Over the past decade, there has been a trend toward higher speed limits, especially on rural interstates/freeways. Twelve states have increased speed limits to 75 mph, some as high as 85 mph on freeways and 75 mph on other roads. A number of states have increased speed limits up to 65 to 70 mph on 2-lane rural roads. In some cases these higher posted speed limits exceed design speeds. The impacts of these recent speed limit increases on safety have not been thoroughly studied. There are concerns about increased crash severity resulting from higher speeds. For example, roadside hardware is tested at lower speeds under AASHTO MASH standards, and it is not well understood how various devices may perform on roadways with higher speed limits. Impact performance of a highway feature cannot be measured by a series of crash tests only; even the most carefully researched device has performance limits dictated by physical laws, vehicle stability, and crashworthiness.
The objective of this research is to provide guidance to assist highway agencies in estimating the safety impacts of increasing speed limits to 75 mph or more. This should include information to support the consideration of where, when, and by how much speed limits may or may not be increased on existing facilities and newly constructed roads. The guidance should also identify mitigation strategies that may be implemented to offset potential impacts.
The NCHRP is seeking the insights of proposers on how best to achieve the research objective. Proposers are expected to describe research plans that can realistically be accomplished within the constraints of available funds and contract time. Proposals must represent the proposers’ current thinking described in sufficient detail to demonstrate their understanding of the issues and the soundness of their approach in meeting the research objective. The work proposed must be divided tasks and/or phases. Proposers must describe the work proposed in each phase and task in detail.
The research plan should build in appropriate checkpoints with the NCHRP project panel including, at a minimum (1) a kick-off teleconference meeting to be held within 1 month of the contract’s execution date; (2) 1 face-to-face interim deliverable review meeting at the end of Phase 1; and (3) any web-enabled teleconferences tied to panel review and/or NCHRP approval of any other interim deliverables deemed appropriate.
The research plan should include, as a minimum, the following components as a suggested overall framework of the proposed research:
1. An analysis of existing research on level of speed limit changes in the states; the mileage and types of highways with raised speed limits; practices, procedures, and considerations used to determine if and where speed limits are or have been raised; and internal studies on safety and other impacts.
2. Collection and analysis of data on the effects of speed limit increases. These should include, but not limited to:
- Before and after crash rates, speed, traffic flow, volume and capacity;
- Engineering, enforcement and educational mitigation strategies that were implemented in concert with the increase in speed;
- Operating speeds, speed differentials, and other appropriate measures such as incremental operating speed increases over time, and spillover effects on adjacent roads or sections;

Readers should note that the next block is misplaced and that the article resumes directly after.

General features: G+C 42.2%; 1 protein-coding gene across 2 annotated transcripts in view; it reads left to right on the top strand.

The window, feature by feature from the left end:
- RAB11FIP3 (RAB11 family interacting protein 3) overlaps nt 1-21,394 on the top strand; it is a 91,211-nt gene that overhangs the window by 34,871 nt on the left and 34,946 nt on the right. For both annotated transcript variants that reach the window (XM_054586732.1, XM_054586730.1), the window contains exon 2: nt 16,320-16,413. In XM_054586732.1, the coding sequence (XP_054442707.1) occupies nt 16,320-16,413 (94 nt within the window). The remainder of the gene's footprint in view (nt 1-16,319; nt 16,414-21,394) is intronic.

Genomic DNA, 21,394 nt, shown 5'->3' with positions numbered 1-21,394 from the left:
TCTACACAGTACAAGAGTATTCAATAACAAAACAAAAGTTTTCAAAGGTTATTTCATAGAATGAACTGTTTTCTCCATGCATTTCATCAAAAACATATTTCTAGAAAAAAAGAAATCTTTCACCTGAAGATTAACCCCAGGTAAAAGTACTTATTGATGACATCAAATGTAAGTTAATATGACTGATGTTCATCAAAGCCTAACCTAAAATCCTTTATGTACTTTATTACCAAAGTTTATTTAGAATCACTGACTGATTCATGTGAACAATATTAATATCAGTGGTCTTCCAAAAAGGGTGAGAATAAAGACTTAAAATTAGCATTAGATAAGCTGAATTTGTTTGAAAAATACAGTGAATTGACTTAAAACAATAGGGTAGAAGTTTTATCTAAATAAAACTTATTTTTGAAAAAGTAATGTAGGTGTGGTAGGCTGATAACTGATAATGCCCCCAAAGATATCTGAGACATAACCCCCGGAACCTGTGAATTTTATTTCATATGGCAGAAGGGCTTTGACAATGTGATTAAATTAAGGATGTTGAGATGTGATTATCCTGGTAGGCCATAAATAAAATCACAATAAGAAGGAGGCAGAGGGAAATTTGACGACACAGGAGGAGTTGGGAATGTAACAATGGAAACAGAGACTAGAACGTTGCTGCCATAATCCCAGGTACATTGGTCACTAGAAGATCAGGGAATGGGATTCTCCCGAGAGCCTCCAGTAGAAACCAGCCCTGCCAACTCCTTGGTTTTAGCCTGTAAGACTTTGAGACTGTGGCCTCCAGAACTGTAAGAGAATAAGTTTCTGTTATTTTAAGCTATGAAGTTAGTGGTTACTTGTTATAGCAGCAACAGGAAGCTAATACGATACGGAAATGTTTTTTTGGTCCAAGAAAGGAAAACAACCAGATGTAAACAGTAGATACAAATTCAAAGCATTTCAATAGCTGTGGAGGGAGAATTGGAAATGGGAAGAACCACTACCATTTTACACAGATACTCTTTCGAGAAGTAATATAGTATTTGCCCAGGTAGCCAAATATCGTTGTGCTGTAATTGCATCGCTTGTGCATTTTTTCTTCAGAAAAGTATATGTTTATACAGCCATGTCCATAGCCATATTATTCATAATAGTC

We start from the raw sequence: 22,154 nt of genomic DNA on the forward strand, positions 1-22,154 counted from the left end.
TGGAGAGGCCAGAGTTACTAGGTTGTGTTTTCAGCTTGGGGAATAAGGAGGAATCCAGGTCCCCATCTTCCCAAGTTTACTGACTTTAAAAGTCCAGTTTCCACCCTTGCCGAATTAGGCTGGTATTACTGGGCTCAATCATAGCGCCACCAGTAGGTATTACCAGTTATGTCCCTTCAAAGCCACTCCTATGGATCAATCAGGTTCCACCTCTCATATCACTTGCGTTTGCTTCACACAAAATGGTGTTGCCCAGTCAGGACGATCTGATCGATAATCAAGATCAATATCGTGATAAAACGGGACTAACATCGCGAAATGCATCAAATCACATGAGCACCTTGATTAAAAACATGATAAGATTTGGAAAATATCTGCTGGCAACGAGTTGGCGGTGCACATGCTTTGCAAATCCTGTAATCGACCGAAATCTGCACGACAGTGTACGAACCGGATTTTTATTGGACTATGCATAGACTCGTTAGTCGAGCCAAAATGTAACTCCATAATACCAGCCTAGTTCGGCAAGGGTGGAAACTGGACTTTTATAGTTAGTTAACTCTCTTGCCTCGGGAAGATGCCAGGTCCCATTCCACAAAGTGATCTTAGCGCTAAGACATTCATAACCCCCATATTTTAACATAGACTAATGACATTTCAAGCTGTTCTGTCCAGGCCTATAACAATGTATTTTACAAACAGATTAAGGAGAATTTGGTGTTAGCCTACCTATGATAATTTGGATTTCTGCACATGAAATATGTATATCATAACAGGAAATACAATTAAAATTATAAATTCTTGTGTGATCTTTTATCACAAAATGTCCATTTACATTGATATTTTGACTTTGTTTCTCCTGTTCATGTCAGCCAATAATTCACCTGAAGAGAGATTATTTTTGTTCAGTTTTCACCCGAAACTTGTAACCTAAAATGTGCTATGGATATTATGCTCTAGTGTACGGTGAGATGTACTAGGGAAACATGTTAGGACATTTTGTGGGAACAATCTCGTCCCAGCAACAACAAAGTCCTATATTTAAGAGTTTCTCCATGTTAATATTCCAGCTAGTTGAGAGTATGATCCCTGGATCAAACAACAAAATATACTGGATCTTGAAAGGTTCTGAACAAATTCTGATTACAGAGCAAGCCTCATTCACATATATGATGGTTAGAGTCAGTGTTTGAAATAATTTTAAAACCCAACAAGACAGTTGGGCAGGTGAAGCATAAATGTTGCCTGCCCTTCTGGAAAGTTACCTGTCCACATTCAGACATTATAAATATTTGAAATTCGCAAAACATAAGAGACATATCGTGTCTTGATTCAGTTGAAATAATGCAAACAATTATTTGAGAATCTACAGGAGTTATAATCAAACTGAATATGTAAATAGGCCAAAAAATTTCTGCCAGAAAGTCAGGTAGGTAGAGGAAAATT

- Crash frequency and severity levels, trends and contributing factors;
- Performance of roadway and roadside elements, such as roadside hardware, and barrier systems;
- Effects of geometric design, roadside elements, and placement of traffic control devices, such as signing, pavement markings, merging, rumble strips, lighting; and
- Assessment how engineering, enforcement, operations, maintenance, educational programs, mitigation strategies and other activities affect safety results.
3. Guidance and implementation strategies highway agencies should consider when determining whether to increase speed limits to 75 mph or greater. The guidance may also include procedures and tools such as crash modification factors or models, or evidence from prior research that would support these decisions including mitigation strategies that may be implemented to offset potential impacts.
The work proposed must be divided into at least 2 phases and each phase must be divided into tasks. Proposers must describe the work proposed in each phase and task in detail, and identify specific deliverables for submission to NCHRP for review and approval.
Phase 1 will result in the preparation of a detailed work plan based on a comprehensive literature review and analysis of existing data that should be completed within the first 14 months of the effective date of contract start. The results of Phase 1, including an outline, annotated table of contents or framework of the draft guidance will be presented in Interim Report 1, and an in-person meeting will be held with the project panel to discuss Interim Report 1.
Subsequent phases will involve executing the approved detailed work plan prepared in Phase 1 and preparing the final deliverables, including at a minimum (1) a final report that (a) documents the entire project, incorporating all other specified deliverable products of the research including the guidance; (b) provides an executive summary that outlines the research results; and (c) includes the research team’s recommendation of research needs and priorities for additional research; (2) a PowerPoint presentation with speaker notes describing the project background, objective, research method, findings, and conclusions suitable for use in a webinar; and (3) a stand-alone technical memorandum titled “Implementation of Research Findings and Products”.
Status: Research in progress; contractor's draft final report pending.